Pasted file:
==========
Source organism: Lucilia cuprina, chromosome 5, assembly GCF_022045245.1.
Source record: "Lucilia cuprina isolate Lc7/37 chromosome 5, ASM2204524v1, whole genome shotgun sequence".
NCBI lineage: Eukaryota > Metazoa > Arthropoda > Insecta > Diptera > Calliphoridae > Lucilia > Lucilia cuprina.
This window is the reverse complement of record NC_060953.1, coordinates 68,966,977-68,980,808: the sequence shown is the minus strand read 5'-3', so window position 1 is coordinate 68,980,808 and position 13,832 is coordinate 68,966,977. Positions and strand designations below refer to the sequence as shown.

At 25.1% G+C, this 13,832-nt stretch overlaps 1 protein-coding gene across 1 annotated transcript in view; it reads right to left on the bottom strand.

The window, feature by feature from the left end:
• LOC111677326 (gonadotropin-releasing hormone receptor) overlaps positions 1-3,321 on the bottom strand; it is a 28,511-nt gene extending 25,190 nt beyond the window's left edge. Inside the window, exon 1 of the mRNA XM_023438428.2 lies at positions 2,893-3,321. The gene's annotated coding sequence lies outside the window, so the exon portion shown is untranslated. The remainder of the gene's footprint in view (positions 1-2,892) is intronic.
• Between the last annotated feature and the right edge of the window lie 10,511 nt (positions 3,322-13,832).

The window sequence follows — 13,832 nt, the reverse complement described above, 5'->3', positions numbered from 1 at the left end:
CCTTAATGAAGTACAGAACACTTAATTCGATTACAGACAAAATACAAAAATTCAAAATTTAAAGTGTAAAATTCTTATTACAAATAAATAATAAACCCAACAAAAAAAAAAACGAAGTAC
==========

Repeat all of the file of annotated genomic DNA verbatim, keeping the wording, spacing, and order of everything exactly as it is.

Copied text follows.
Source organism: Lucilia cuprina, chromosome 5, assembly GCF_022045245.1.
Source record: "Lucilia cuprina isolate Lc7/37 chromosome 5, ASM2204524v1, whole genome shotgun sequence".
NCBI lineage: Eukaryota > Metazoa > Arthropoda > Insecta > Diptera > Calliphoridae > Lucilia > Lucilia cuprina.
This window is the reverse complement of record NC_060953.1, coordinates 68,966,977-68,980,808: the sequence shown is the minus strand read 5'-3', so window position 1 is coordinate 68,980,808 and position 13,832 is coordinate 68,966,977. Positions and strand designations below refer to the sequence as shown.

At 25.1% G+C, this 13,832-nt stretch overlaps 1 protein-coding gene across 1 annotated transcript in view; it reads right to left on the bottom strand.

The window, feature by feature from the left end:
• LOC111677326 (gonadotropin-releasing hormone receptor) overlaps positions 1-3,321 on the bottom strand; it is a 28,511-nt gene extending 25,190 nt beyond the window's left edge. Inside the window, exon 1 of the mRNA XM_023438428.2 lies at positions 2,893-3,321. The gene's annotated coding sequence lies outside the window, so the exon portion shown is untranslated. The remainder of the gene's footprint in view (positions 1-2,892) is intronic.
• Between the last annotated feature and the right edge of the window lie 10,511 nt (positions 3,322-13,832).

The window sequence follows — 13,832 nt, the reverse complement described above, 5'->3', positions numbered from 1 at the left end:
CCTTAATGAAGTACAGAACACTTAATTCGATTACAGACAAAATACAAAAATTCAAAATTTAAAGTGTAAAATTCTTATTACAAATAAATAATAAACCCAACAAAAAAAAAAACGAAGTAC